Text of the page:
Oh, and if an agent says your CV looks boring, tell them it's ok, you're not looking for a job as a flamenco dancer, tyvm! (if you were looking for a job as a flamenco dancer, who cares about the CV, just show them you can dance!)

Cheddars Thu 07-Feb-13 22:20:29

Definitely don't phrase it as a '10yr break'. You need to be creative with what you say you've been doing and sound enthusiastic.

guidelinedailyamount Sun 10-Feb-13 10:03:05

Hi again,

During the 10 years I was a SAHM, I did have a couple of part-time jobs for a few weeks, but I had to leave because of the amount of parental support my son needs (he is on Autistic Spectrum). This meant that I would spend large parts of the week either home edding because he couldn't attend school, attending various OT, Ed Psych, Doc appointments with him, writing letters to various organizations: Schools, LEA, Medical Support etc, compiling reports and generally advocating for him. Attending meetings with same organizations, taking notes of meetings, etc.

Finally, he is statemented, and is going to attend a special high school in September. It has been a bit of a nightmare and has taken it's toll on family health all round. This chapter in our lives seems to be coming to a close, which is why I am looking for work.

Should I list all this advocacy and support work on my CV? or leave it off because it is personal.

Should I word it as 'Personal/Voluntary Advocate/PA. or some such, with a list of skills, instead of SAHM for special needs child (makes me think employers will see me as troublesome, needing time off etc, when in reality DS,s care needs are now being met.)

Also, a couple of agencies told me to leave dates off my previous employment; they go back to 1982, because it will make me look old.

I took the dates off and the next agency told me to put them back on as employers like older candidates.!??

What should I do?

I changed careers halfway through, so if I remove the first 10 years, it seems as though I have zero experience in that field, the second decade deals with new profession and the third is SAHM.

Thanks for any input.

lljkk Sun 10-Feb-13 10:30:59

Should I list all this advocacy and support work on my CV?

Only if it is helpful to the specific job you are applying for.

Another MNer gave me a framework for CVs: basically it was divided into "Experience" and "Relevant skillsets" sections along with minimal info on other things like (like other jobs, skills, education, reasons for career gaps like raising a family, you don't need to elaborate more). Basically promoting whatever I've got that's most relevant. And editing out what isn't.

I am almost 8 years out of regular employment so feel your pain. One of my referees is from a regular toddler group I helped out with until last year.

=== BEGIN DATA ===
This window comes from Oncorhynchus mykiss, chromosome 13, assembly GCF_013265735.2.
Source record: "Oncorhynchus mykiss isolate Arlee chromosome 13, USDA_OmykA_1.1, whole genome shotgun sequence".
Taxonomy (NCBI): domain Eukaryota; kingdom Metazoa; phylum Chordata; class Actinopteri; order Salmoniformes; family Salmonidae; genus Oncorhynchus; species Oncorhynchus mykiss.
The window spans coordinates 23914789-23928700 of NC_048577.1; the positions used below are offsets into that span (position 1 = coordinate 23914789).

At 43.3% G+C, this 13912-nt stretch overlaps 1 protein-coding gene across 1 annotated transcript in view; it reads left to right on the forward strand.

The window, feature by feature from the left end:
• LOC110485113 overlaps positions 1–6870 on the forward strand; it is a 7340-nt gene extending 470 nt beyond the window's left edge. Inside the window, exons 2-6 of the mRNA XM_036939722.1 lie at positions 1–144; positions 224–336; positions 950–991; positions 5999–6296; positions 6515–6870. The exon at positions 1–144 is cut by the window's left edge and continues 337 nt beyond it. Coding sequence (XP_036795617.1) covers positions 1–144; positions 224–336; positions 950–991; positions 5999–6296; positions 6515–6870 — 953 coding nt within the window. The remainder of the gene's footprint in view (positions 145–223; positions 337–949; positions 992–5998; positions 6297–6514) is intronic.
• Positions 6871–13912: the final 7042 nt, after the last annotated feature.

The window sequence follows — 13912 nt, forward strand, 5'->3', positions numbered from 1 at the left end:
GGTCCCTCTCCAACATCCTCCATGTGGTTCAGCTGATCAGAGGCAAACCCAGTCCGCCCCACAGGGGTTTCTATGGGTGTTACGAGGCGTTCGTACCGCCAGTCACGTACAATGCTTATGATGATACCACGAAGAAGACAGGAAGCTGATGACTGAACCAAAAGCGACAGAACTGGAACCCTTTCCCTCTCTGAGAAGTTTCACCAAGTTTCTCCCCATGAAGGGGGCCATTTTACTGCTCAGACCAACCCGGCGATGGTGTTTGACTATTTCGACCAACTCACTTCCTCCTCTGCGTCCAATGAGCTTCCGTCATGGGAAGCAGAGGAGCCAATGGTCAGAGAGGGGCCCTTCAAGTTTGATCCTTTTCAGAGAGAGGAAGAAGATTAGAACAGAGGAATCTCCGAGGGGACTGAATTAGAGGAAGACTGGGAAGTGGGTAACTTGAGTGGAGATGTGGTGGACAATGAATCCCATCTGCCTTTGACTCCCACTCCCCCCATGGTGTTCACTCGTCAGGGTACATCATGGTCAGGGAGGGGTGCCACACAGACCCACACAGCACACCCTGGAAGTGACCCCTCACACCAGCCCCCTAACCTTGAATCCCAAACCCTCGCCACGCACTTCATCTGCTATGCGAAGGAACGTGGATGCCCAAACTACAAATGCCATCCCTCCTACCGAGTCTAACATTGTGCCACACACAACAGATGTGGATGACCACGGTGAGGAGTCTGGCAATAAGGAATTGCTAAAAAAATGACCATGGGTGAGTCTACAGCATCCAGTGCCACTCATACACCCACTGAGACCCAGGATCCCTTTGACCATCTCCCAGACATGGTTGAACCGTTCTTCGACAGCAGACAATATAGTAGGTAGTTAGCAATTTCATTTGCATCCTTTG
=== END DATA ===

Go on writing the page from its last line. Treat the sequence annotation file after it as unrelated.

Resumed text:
Since you're applying for lots of retail jobs I keep thinking you could volunteer to help in a charity shop, give you an up-to-date retail referee, eventually. Choose the shop with the nicest people already working there. smile

My mom swore by removing dates from her CV as way to get jobs (she was in her mid 50s then), but I think it annoys a lot of modern employers.

I've got a Job Hunters Support thread going in the Going Back to Work topic.

The other one easy enough to get around here is care work, usually possible to get care work shifts, do you have own transport?

guidelinedailyamount Sun 10-Feb-13 10:53:14

Hi, sorry, I think I am giving the wrong impression jobwise.
I originally worked in offices for over 10 years but retrained at Bristol Uni to become a Veterinary Nurse in the 1990's. I worked in this field until leaving when pregnant in 2001

Have never worked in a shop, it's just I am applying for shop till jobs because there are so few admin jobs around now and I can sit at the till. I have bad arthritis which means I am unable to lift or stand for long, which is why I can't return to Veterinary Nursing.

Also, the shops I applied sell clothes for teenagers, so I am probably to old for them, they all seem to be staffed by girls under 20. When they see a limpin, grey haired lady, it puts them off (LOL)

I have asked the 3 charity shops in local town (we are rural) but they are full of staff, all retired ladies. They don't even have a waiting list becuase all their friends pitch in.

There have only been 7 jobs advertised on local jobcentre in the last week. Two of those were Betterware, the rest in engineering.

I have no qualifications in care and the local care home needs NVQ for the most lowly job.

I think there is a particular shortage of jobs here as there are not many businesses locally.

lljkk Sun 10-Feb-13 11:29:11

I guess you don't have a car/means to travel? I also live in a mostly jobless zone.

I know folk with Uni degrees & decades of professional work experience who are getting NVQs to change careers, I think it is not unusual. They have a clear idea what types of jobs they want to get into.

Come join the Job Hunter's support thread & pick our brains, go on, you know you want to.

It took me months & months but figuring out what I want to get back to doing has helped a lot in terms of hunting for the right kind of jobs to get me there (eventually).